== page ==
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Ship plays key part in sailor's story

By LOUISE ANDRYUSKY

© St. Petersburg Times, published July 31, 2000


As the heavy cruiser USS Wichita sailed into Nagasaki Harbor in Japan on Sept. ll, l945, Bob Alexander breathed a sigh of relief that this time, his ship would not be fired upon, torpedoed or bombed.

The war was over.

After all the battles this gallant ship's crew had survived, it seemed like a miracle that members were now on a mission to evacuate more than 9,000 prisoners of war released from Japanese prison camps in the area. But the crew could not take their eyes off the devastation wreaked by the second atomic bomb that ended World War II.

"It was only a month before, on Aug. 9, l945, that the bomb was dropped, and when I saw the destruction, I could hardly believe one bomb could do so much," said Alexander, who now lives in Spring Hill. "It was out of reality.

"I had a chance to walk through the city, and almost every building in the center of the city was . . . destroyed," he said. The giant Mitsubishi Iron Works was a mass of tangled steel. Ironically, Nagasaki was the city where the specially modified torpedoes for the attack on Pearl Harbor were produced.

Alexander said he didn't know much about radiation at the time, but he never had any bad effects from that walk through the city. The Wichita's medical officers made exhaustive tests of the bombed area, and personnel were assured it was safe.

One of the souvenirs Alexander kept was the Orders of the Day for the crew when it sailed into the harbor. The men were warned: "Relations with the conquered populace must be dignified and impersonal. . . . Officers will wear sidearms."

As trainloads of prisoners began arriving in Nagasaki, one can only imagine the emotions of the prisoners when they heard the Navy band. For some, it was the first real music they had heard in three years.

"A lot of these people were in bad shape," Alexander said. A few had gained a little weight as planes constantly flew over the camps dropping food before their evacuation.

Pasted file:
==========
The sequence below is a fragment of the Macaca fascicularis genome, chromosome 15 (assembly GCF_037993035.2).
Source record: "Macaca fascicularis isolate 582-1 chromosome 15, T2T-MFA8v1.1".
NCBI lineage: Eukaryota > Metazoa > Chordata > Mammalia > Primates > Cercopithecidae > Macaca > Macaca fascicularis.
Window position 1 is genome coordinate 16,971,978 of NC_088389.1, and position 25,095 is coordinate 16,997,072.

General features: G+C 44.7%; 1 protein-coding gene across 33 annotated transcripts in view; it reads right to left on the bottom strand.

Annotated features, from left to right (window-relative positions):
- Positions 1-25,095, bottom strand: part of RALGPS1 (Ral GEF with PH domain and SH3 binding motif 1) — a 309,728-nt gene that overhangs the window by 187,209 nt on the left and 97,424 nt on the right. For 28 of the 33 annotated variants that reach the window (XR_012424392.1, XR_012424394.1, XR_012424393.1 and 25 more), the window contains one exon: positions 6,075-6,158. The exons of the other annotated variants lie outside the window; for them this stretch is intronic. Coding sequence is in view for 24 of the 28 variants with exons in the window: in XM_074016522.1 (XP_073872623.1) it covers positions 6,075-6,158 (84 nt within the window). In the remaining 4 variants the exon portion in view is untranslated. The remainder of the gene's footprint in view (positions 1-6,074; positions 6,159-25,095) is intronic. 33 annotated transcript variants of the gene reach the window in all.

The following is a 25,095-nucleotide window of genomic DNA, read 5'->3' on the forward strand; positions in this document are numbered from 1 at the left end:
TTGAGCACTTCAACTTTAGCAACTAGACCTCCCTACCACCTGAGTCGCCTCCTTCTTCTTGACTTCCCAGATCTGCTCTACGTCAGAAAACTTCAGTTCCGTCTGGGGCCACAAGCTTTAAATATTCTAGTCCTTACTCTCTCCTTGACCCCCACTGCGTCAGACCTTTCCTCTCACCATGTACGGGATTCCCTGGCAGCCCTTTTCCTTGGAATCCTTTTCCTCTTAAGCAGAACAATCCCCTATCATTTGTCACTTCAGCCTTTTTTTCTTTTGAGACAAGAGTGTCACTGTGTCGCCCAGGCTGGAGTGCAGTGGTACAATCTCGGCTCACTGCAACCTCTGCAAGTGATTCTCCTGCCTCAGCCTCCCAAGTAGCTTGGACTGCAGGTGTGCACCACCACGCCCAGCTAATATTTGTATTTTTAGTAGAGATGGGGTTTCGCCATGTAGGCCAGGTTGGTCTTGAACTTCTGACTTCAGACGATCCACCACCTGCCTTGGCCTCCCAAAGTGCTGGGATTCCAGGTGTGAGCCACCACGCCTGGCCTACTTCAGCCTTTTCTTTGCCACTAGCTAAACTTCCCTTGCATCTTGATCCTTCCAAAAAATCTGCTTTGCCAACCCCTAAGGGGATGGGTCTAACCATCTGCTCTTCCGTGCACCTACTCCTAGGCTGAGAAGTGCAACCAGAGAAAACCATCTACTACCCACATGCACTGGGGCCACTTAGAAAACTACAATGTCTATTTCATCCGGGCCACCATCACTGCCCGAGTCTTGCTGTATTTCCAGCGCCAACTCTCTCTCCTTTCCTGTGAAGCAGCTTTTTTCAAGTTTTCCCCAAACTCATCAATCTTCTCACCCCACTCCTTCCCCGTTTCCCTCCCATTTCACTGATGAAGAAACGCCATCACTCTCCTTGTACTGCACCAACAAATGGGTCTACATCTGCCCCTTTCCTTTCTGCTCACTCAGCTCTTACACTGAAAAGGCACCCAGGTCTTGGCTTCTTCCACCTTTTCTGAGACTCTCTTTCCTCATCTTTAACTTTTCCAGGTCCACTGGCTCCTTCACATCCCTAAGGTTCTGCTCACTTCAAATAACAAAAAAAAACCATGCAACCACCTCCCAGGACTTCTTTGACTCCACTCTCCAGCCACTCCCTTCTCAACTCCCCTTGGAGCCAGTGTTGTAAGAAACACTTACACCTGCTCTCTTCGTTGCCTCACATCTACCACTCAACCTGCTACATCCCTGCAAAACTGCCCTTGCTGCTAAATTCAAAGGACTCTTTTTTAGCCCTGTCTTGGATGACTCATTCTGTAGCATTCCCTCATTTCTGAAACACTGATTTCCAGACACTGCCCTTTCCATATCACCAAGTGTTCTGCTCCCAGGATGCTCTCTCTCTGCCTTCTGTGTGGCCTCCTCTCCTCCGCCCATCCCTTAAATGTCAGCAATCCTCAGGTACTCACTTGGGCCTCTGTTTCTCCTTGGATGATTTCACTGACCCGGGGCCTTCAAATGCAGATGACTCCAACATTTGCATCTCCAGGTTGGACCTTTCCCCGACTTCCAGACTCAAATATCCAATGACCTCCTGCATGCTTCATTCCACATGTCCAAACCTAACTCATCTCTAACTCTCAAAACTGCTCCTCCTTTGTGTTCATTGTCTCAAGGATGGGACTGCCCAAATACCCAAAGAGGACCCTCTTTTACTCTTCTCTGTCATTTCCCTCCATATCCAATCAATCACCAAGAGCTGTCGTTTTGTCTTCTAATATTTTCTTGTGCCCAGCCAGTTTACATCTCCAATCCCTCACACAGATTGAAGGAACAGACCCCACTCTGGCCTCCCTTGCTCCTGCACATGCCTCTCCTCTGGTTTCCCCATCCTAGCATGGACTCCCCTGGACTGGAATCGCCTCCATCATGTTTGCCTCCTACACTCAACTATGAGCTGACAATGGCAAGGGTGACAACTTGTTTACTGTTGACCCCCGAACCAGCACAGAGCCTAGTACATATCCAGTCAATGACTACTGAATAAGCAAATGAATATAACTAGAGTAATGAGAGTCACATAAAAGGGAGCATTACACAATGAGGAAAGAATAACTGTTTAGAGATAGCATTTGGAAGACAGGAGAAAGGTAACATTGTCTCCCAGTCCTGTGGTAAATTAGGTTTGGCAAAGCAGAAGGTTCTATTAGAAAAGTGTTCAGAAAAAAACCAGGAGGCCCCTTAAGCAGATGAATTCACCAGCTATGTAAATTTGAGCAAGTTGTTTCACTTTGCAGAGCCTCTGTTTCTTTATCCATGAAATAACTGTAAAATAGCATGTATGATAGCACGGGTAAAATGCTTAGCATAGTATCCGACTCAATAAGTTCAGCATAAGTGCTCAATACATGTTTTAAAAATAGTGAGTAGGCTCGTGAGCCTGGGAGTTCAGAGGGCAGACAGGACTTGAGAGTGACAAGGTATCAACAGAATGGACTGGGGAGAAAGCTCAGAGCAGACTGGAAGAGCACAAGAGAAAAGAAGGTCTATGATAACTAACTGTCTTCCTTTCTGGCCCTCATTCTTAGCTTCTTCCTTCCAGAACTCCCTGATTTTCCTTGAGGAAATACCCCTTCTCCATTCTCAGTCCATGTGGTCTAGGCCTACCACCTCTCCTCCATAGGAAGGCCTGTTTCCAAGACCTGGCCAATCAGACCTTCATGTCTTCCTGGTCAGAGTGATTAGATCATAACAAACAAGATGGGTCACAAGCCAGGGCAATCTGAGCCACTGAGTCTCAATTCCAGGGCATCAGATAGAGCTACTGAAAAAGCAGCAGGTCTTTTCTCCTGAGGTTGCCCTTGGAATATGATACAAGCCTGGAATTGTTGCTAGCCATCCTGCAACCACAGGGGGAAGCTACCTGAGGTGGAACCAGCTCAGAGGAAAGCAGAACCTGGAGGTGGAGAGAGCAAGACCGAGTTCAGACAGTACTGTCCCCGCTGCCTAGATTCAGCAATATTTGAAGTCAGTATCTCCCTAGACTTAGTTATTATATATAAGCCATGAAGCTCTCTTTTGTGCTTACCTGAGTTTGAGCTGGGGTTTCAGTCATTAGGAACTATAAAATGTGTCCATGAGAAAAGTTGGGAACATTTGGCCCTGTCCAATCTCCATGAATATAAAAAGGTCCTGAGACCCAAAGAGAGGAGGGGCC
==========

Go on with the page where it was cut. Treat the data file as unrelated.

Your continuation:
"Those who were still very sick were sent to the hospital ship Haven moored in the harbor. A transport ship took prisoners well enough to go home immediately; it was called The Magic Carpet.

Alexander was still a very young sailor when all this was happening, no matter how salty he was after experiencing so much time at sea. He enlisted Dec. 13, l941, six days after Pearl Harbor when he was 16 years old.

"I lied about my age," he said. After basic training, he served as bugler at Arlington National Cemetery for almost a year. It was a tame beginning compared to the rest of his duty. When he was assigned to the USS Wichita in November 1942, little did he know what action he would see before the war was over.

"We headed for the Solomon Islands," Alexander said. While protecting supply lines to Guadalcanal, the Wichita came under attack from Japanese planes and was hit by a torpedo that turned out to be a dud. More than a few "thank you's" were sent heavenward.

The next destination was the Aleutians, and the crew was glad to escape to Alaska's cool weather for a while. Their job was to protect American troops landing on Attu and to proceed to the bombarding of Kiska, which was occupied by the Japanese, to soften up the enemy for the next attack by the Americans. The huge guns of the Wichita were sometimes so hot from the constant firing, they could not be touched for hours.

When Kiska and Attu fell to the Americans, the ship's crew set out for the Central and South Pacific, joining aircraft carrier task forces, protecting troop landings, rescuing downed pilots, acting as minesweepers, and carrying out continuous shelling of islands prior to allied landings. The Wichita became the flagship for Cruiser Divisions in the Pacific. The aircraft carriers and heavy cruisers participated in the battles for the Solomons, the Marianas, the Marshall Islands, Rennell Islands, the Philippine Sea, and Leyte Gulf. In the battle for Okinawa, the Wichita guns were fired for 67 days and crew members received ll Purple Hearts and commendations when the battle was over. The Wichita was hit several times. When a Japanese torpedo was sighted as it approached the ship off Okinawa, the ship made an emergency right turn, causing the torpedo to prepare to cross the bow about 30 feet ahead of the ship. The torpedo then took a sharp left and followed down the entire port side of the ship. It took a while for hearts to stop pounding when it passed.

The cruiser survived Kamikaze planes as well as suicide boats. One of the crew's most hazardous assignments was to assist the heavy Australian cruiser, Canberra, dead in the water from a direct torpedo hit off the coast of Formosa. In heavy seas, in enemy waters, with 200 Japanese planes in the vicinity, the Wichita towed the Canberra 80 miles off the coast and 175 miles from battle. It took 40 hours. At one point, Japanese planes spotted them and sent up flares to alert other ships and planes. It is no wonder that Alexander marvels at their safe passage through those perilous waters.

The Wichita was a gallant ship, and when it sailed into San Francisco harbor after its duty in the Pacific was over, Bob Alexander had to be one of the happiest sailors aboard. His ship had become their Magic Carpet, not only for the crew but for their passengers of 788 enlisted men and 141 officers.

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